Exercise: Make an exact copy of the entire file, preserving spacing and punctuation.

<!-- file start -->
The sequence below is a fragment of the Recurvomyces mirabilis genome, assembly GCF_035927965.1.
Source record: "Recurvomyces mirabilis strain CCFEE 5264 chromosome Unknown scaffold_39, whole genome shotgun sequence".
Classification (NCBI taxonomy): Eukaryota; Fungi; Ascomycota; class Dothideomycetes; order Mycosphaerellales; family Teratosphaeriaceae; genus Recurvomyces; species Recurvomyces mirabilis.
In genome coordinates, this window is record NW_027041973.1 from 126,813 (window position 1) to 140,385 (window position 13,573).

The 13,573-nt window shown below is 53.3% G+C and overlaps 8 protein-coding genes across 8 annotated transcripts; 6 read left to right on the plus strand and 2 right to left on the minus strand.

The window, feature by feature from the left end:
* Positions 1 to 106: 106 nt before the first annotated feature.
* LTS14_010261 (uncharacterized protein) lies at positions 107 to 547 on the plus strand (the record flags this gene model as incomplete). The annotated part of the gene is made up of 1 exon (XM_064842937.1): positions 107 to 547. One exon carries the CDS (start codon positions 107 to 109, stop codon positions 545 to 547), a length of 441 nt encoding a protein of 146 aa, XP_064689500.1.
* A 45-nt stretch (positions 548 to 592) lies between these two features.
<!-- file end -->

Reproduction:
The sequence below is a fragment of the Recurvomyces mirabilis genome, assembly GCF_035927965.1.
Source record: "Recurvomyces mirabilis strain CCFEE 5264 chromosome Unknown scaffold_39, whole genome shotgun sequence".
Classification (NCBI taxonomy): Eukaryota; Fungi; Ascomycota; class Dothideomycetes; order Mycosphaerellales; family Teratosphaeriaceae; genus Recurvomyces; species Recurvomyces mirabilis.
In genome coordinates, this window is record NW_027041973.1 from 126,813 (window position 1) to 140,385 (window position 13,573).

The 13,573-nt window shown below is 53.3% G+C and overlaps 8 protein-coding genes across 8 annotated transcripts; 6 read left to right on the plus strand and 2 right to left on the minus strand.

The window, feature by feature from the left end:
* Positions 1 to 106: 106 nt before the first annotated feature.
* LTS14_010261 (uncharacterized protein) lies at positions 107 to 547 on the plus strand (the record flags this gene model as incomplete). The annotated part of the gene is made up of 1 exon (XM_064842937.1): positions 107 to 547. One exon carries the CDS (start codon positions 107 to 109, stop codon positions 545 to 547), a length of 441 nt encoding a protein of 146 aa, XP_064689500.1.
* A 45-nt stretch (positions 548 to 592) lies between these two features.